The Twilight of the Ostrich-Plumed, Rhinestone-Brassiered Las Vegas Showgirl

New York Times: "PAULA ALLEN radiates the kind of sweetness one might associate with an unusually content librarian in some wholesome precinct of the heartland. But Ms. Allen, blond, leggy and 32, is a showgirl in Sin City. She is a principal dancer in Donn Arden’s “Jubilee!” at Bally’s, arguably the last true showgirl show in Las Vegas, which celebrated its 25th anniversary two weeks ago. This position, officially speaking, makes Ms. Allen a symbol of the city, a figure of living history. Feathered, rouged, high-heeled, headdressed, rhinestone-brassiered history."

For whatever reason, this year's Fringe lacked excitement

St. Paul Pioneer Press: "I've had good Fringe Festivals, and I've had bad Fringe Festivals. But I can't remember ever having quite such a ho-hum Fringe Festival."

Shakespeare fest gets new director

DenverPost.com: "Philip Charles Sneed, who acted with Annette Bening in the Colorado Shakespeare Festival's 1980 'Love's Labor's Lost,' has come home as the fest's new producing artistic director."

How 'Wicked' run has broken Chicago's curse

Chicago Tribune: "In a study released last month and based on an extensive survey of theater-goers, the League of American Theatres and Producers found that 'theater-motivated individuals' in large cities such as Chicago spend an average of about $92 per person on dining, hotels, parking, shopping and the like on the nights they are going to a Broadway-style show. Using those figures, that would mean an additional year of 'Wicked' is worth more than $86 million to the North Loop businesses that surround the theater."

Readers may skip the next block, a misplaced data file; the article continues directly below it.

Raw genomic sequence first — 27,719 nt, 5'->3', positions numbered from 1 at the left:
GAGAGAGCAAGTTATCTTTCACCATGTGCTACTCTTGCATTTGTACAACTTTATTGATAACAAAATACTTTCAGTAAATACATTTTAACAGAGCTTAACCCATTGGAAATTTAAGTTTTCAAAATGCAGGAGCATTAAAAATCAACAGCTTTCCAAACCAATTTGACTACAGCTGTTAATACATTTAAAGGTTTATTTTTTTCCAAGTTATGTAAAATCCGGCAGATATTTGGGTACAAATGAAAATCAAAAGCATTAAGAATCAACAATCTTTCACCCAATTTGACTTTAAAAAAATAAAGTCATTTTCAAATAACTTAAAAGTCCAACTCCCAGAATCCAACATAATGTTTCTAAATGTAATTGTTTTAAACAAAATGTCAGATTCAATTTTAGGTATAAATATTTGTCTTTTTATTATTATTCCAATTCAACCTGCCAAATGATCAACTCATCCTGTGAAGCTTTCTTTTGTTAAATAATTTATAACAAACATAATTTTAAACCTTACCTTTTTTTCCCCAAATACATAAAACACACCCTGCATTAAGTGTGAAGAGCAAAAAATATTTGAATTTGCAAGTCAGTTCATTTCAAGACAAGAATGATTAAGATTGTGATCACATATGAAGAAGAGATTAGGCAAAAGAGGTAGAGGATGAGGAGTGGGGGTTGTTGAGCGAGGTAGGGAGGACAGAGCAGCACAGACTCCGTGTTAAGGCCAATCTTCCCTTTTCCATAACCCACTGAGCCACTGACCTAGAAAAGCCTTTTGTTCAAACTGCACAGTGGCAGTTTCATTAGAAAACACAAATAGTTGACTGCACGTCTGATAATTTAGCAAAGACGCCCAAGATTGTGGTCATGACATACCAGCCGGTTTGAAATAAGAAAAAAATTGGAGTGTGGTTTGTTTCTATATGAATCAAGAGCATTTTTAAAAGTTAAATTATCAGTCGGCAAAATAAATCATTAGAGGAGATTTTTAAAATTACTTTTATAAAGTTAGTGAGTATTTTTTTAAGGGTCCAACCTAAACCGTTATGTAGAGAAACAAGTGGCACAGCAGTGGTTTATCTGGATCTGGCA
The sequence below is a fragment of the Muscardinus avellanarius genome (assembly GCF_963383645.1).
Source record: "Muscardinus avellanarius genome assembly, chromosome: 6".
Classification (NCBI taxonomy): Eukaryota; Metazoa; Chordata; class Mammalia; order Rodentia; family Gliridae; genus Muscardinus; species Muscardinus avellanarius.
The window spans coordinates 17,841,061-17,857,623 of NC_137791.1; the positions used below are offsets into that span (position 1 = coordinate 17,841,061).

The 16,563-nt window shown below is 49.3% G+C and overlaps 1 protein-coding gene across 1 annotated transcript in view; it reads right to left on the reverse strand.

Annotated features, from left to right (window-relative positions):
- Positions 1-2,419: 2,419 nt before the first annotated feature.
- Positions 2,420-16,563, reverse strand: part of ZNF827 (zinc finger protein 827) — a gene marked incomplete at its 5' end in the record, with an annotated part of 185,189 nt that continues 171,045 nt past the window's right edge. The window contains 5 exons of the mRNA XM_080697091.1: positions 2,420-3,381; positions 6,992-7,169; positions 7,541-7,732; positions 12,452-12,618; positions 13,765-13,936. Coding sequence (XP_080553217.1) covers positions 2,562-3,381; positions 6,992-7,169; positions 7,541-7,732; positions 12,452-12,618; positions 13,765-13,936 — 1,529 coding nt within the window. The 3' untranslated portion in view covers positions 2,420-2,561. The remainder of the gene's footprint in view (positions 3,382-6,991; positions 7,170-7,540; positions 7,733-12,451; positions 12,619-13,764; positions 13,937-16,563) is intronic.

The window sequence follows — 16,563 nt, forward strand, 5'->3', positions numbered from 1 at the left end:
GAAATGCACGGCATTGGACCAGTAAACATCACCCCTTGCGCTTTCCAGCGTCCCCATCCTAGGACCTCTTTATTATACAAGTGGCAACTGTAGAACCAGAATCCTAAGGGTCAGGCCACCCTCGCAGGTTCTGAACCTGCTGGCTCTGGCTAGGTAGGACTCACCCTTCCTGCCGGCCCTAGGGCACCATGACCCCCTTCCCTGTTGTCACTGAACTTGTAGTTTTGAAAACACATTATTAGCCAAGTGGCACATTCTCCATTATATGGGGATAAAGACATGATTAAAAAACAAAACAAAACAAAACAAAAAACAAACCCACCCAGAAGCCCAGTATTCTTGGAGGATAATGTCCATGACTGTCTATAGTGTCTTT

Sunday, August 13, 2006

Hidden Gems: The Daily PlanIt

lifehack.org: "Remember that really cool feeling when you were in seventh or eigth grade and you first heard a new band? You’d ask your friends, and they’d say, “Who?” And you’d think, YES! *I* discovered this band! Me! It didn’t matter that 300,000 other people had also “discovered” them, or that this was really their sixth album.

That’s how I just felt when I read around the posts at the Daily PlanIt."

Beckett unabridged

Pittsburgh Tribune-Review: "For years, patrons have been asking artistic director Andrew S. Paul when he's going include one of Samuel Beckett's 19 stage plays in a Pittsburgh Irish and Classical Theatre season."

Collaboration in the Catskills: A Retreat for the (Theater) Troupes

New York Times: "AT Sugar Maples, a derelict summer resort perched here atop the northern Catskills, the Olympic-size swimming pool has been filled with concrete, and the roller skating rink has fallen into grave disrepair. Waist-high weeds obscure the ball fields. Roofs list, and doors dangle on their hinges. But in this dilapidated holiday spot, a new arts group, the Orchard Project, sees a warm-weather retreat for innovative theater artists. While other residencies, like the Eugene O’Neill Theater Center, are devoted to playwrights only or playwright-director teams, the Orchard Project will try to serve entire companies who create work collaboratively."

Saturday, August 12, 2006

ESTA Announces Four New Standards-Drafting Projects